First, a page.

It's a quiet morning on Mars as I carefully walk on the dusty ground, watching my step so I don't trip on any of the rocks underfoot. My colleagues carefully examine my movements so they can take pictures to relay back to fans following my mission.
"Mars," of course, is only a simulation — but it sure feels real to be standing in this small room at the Moscow Institute of Biomedical Problems, literally following in the footsteps of the three Mars-500 crews that stayed here between 2007 and 2011. The missions were 15 days, 105 days and 520 days long, with the last mission simulating the entire trip between Earth and Mars.
The final mission had six international crew members who did a simulated "landing" on the Red Planet in February 2011, including three Marswalks in this room. The experiment would help develop procedures so astronauts can adapt to the Red Planet after months of voyaging in microgravity, press secretary Oleg Voloshin told me on June 1 while giving me a tour. He spoke some English, but mostly spoke in Russian through an interpreter. [Mars500: Photos From Russia's Mock Mars Mission]
Mars-500 may be the most famous of the institute's missions, but it's by no means the only one. The institute is known for conducting long-term simulations of stays in space using both cosmonauts and ordinary people. Sometimes participants work in simulations in this habitat, and sometimes they are in bed-rest studies to simulate the medical problems of space. While no simulation is perfect, the scientists set goals to better understand aspects of real spaceflight.
Soaring to Sirius
The next set of missions, called Sirius, will examine how people behave in microgravity, Voloshin said. Today, he is decked out in a T-shirt plastered with cosmonauts in different positions — and even a floating cat in a spacesuit. His enthusiasm for the program comes through experience: Voloshin has participated in two bed-rest studies that lasted a total of six days between them, he told me proudly.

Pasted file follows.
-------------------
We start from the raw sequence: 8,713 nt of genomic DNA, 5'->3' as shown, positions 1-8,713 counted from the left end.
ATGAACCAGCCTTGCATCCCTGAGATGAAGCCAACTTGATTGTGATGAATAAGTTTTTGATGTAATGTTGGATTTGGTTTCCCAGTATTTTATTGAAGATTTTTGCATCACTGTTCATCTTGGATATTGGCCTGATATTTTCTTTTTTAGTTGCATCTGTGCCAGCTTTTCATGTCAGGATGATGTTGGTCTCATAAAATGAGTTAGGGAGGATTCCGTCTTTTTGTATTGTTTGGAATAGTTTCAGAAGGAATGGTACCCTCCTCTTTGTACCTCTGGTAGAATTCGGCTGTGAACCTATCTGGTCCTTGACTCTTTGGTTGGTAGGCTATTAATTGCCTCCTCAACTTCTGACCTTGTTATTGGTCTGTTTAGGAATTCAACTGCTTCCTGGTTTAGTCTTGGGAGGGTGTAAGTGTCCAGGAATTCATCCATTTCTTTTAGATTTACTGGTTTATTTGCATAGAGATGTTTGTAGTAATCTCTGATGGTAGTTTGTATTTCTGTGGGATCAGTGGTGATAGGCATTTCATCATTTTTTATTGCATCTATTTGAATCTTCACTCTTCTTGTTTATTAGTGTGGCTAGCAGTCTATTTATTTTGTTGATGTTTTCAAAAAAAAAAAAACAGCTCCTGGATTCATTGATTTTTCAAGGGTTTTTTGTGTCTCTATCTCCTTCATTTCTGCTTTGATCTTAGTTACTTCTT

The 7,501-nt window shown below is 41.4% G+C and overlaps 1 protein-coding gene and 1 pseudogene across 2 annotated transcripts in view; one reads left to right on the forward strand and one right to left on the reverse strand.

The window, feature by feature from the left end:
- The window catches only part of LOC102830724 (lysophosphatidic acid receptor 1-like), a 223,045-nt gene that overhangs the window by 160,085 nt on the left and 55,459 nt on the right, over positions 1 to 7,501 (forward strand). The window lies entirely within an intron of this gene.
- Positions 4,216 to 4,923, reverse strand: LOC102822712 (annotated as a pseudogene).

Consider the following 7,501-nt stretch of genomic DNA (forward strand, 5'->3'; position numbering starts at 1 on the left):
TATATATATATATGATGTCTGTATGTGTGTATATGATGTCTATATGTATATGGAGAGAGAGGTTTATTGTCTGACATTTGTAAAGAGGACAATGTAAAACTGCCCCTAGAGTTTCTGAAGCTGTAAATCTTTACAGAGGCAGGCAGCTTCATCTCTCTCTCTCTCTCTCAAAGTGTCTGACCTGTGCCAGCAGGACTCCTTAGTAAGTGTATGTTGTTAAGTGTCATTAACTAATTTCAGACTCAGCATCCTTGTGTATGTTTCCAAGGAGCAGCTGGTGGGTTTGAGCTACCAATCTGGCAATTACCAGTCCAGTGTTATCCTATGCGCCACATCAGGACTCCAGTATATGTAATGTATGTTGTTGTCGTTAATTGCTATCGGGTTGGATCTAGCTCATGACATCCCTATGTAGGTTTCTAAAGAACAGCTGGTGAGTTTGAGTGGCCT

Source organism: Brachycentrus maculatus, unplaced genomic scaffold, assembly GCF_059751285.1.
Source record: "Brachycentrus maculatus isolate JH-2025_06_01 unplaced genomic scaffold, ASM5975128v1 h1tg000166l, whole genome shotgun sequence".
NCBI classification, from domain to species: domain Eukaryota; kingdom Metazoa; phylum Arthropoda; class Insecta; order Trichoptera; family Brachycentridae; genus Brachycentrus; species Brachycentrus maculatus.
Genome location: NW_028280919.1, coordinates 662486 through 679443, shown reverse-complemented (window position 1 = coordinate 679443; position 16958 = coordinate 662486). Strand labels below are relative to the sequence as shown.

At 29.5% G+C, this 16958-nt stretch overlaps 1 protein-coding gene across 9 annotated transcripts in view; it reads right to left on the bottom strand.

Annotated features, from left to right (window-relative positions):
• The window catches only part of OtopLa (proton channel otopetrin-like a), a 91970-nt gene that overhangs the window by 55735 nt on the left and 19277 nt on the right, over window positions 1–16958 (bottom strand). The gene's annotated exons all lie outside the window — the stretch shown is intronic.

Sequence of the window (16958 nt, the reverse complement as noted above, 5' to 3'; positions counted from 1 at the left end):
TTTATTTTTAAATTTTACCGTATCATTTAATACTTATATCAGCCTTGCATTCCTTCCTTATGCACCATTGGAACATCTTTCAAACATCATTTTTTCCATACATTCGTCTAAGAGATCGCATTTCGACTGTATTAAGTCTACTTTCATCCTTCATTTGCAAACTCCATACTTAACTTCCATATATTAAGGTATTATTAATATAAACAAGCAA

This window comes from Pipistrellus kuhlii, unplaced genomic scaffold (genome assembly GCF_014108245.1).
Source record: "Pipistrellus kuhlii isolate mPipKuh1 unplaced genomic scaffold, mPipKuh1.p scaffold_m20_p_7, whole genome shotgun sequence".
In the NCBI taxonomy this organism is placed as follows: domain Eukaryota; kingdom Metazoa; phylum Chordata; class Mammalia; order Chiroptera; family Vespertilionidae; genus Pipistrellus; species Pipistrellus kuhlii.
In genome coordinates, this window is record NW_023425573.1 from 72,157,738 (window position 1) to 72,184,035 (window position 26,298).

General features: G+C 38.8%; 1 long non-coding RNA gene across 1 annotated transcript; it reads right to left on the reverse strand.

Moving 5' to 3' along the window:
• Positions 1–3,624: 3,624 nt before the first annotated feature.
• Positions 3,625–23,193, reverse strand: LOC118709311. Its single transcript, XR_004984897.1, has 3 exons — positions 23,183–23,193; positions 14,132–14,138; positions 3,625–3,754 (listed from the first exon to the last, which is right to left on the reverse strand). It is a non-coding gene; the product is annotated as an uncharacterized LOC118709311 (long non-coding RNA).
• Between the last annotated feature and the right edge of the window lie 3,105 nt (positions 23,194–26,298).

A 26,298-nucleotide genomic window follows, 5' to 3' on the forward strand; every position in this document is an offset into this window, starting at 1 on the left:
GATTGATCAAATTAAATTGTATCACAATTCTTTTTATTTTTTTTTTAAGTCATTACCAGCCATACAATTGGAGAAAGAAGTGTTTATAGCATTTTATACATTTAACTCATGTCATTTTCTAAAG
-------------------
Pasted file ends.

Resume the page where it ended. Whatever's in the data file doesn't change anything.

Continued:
The institute sees Sirius as a continuation of Mars-500, but this time it will focus on one of the tougher phases of the mission — interplanetary spaceflight. This is a time when crews need to work productively on the spacecraft for months in a small space, without the benefit of going "outside" as they can on Mars. Another large difference is Sirius will feature mixed-gender crews, which has been rare so far in these types of studies, Voloshin said. [Why Colonize Mars? Sci-Fi Authors Weigh In]
On the scale of enclosed facilities, the one that housed Mars-500 is rather large, encompassing multiple modules in a room that is probably about the size of a college basketball gymnasium. Sirius will use up to five modules here, depending on the length of the mission being performed.
The first phase of the mission (which took place in 2017) had six crewmembers (three men, three women) stay in two modules for 17 days. It was led by Serov Mark Vyacheslavovich, a 45-year-old engineer whose résumé sounds like a cosmonaut's; he is a planner of the Moscow mission control chief operational control group, and deputy director of advanced piloted complexes for rocket manufacturer RSC-Energia's Spaceflight Center.
In just over two weeks, the crew performed a dizzying array of experiments in psychology, physiology, human factors (such as making sure human bodies work with the spacecraft and systems), medicine and much more. And that's just a preview of the experiments coming up. Voloshin highlighted several — crew members will practice dockings with a Canadarm simulator; their movements will be tracked by sensors to see which modules they prefer to use; and virtual reality will be used to monitor their psychological health and to help them drive Mars-type rovers on the simulated surface. The next phase of Sirius is expected in early 2019.
Confirmed partners in Sirius include NASA, the German space agency (DLR) and the French space agency (CNES), with some interest from Japan and Italy, Voloshin said. He noted that he is hopeful that participation will expand sometime soon. "With the difficult world situation, Sirius might be a way to bring scientists from different countries together," he said through the interpreter. [Touring Baikonur: The Town Behind the Famed Cosmodrome in Kazakhstan]
Bed-rest studies and beyond